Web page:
Under new agricultural policy, farmers were guaranteed a minimum price for their grain. True to its word, over the next two decades, the government paid out billions of dollars to maintain surpluses of cheap grain. Cheap grain became the bulwark not only of the feedlot explosion, but of U.S. foreign policy as well. This policy was later incorporated into the rules of the WTO that prevented developing countries from raising tariffs to protect their agriculture from cheap foreign imports.

But membership in the WTO also required the United States to drop its farm subsidies. The 1996 Farm Bill called for a phase-out by 2001. The so-called "Freedom to Farm" Act abandoned our national grain reserves and gutted the positive, New Deal aspects of the U.S. Farm Bill (like price floors to rural economies, conservation, and diversified livestock programs). Counting on unimpeded exports, U.S. farmers borrowed heavily to crank up production—too quickly, as it turned out. When global grain prices crashed, the government responded with billions of dollars in "emergency payments" that they claimed were "not technically" subsidies. In 2002 corn and wheat exports from the United States were priced at 13-43% below the cost of production. It is no surprise that these "non-subsidies" became the foundation of the 2002 Farm Bill.

The main beneficiaries of these policies were large farms, multinational grain traders including Cargill and Archer Daniels Midland, the feedlot industries (e.g., Tyson and Smithfield), and chemical-seed companies including Monsanto, DuPont, and Syngenta.

The 2008 U.S. Farm (and Food) Bill (also known as the Food, Conservation, and Energy Act) weighs in at $307 billion over five years. On the food side, 68% of the bill is for the Supplemental Nutrition Assistance Program. There is also $100 million a year to be split between programs that rebuild local food systems, increase access to healthy food in underserved communities, and support organic, beginning, and minority farmers.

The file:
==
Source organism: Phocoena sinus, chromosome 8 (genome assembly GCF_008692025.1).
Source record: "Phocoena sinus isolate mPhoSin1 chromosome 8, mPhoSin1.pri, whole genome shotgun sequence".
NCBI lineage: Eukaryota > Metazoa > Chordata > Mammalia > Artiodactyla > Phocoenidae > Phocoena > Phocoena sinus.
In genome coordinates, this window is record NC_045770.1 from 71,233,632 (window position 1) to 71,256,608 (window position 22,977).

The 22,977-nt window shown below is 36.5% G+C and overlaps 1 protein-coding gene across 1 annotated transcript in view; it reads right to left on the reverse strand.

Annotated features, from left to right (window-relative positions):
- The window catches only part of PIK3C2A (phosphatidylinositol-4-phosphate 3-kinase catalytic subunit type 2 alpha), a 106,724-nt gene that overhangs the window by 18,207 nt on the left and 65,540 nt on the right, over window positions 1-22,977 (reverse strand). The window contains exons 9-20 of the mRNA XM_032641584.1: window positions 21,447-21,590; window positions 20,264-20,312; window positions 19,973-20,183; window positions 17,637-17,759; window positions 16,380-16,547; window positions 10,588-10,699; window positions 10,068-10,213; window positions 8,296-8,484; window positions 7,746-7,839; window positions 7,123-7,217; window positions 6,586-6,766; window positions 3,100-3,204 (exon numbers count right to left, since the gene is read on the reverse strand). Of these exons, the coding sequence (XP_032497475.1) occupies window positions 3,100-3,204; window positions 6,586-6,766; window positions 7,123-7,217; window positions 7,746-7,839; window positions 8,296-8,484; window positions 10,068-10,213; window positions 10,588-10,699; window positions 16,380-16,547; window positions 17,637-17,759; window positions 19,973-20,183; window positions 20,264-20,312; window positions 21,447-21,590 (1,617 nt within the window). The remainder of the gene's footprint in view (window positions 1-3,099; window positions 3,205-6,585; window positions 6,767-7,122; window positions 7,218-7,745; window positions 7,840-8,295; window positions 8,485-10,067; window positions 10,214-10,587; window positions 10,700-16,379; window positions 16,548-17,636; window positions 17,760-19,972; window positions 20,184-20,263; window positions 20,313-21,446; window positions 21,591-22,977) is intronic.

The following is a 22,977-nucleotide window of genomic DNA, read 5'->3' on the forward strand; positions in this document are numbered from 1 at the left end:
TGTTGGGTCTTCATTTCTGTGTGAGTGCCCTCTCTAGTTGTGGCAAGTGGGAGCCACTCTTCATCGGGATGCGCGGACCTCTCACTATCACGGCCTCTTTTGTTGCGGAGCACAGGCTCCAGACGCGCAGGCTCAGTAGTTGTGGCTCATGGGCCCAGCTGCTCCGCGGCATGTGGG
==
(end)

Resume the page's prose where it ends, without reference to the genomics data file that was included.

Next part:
Unfortunately, the Farm Bill also includes $74 billion of the same commodities programs that benefit mega-farms and corporate agribusiness, and undermine public health, the environment, and farming communities worldwide:

  • 12.6 Billion in commodities programs with $8.7 billion in direct payments regardless of grower's need
  • $300 million a year for agrofuel programs that will continue to push up grain prices and consolidate monopoly power in the hands of grain and fuel companies

Are Farmers Benefiting?

While the food crisis sent grain prices on the global market skyrocketing, farmers growing the grain won't see much of this windfall for long. Why? As George Naylor of the National Family Farm Coalition (NFFC) puts it, "Farmers don't trade in grain; grain companies trade in grain." The spectacular increase in the price of corn (from $2 to as high as $8 a bushel) was quickly followed by an increase in the price of farm inputs. Profit margins are rapidly thinning for both conventional and organic farmers. In general, farmers report that their costs are increasing faster than prices for their goods. Farmers receive less than 20 cents of the food dollar, out of which they must pay for production costs that have increased by 45% since 2002. The prices of most fertilizers have tripled over the last 18 months. Urea, the most common nitrogen fertilizer, has risen in price from an average of $281 per ton in January 2007 to $402 in January 2008, then to $815 in August, an increase of 300%. Diesel prices to farmers have increased 40% over the last two years.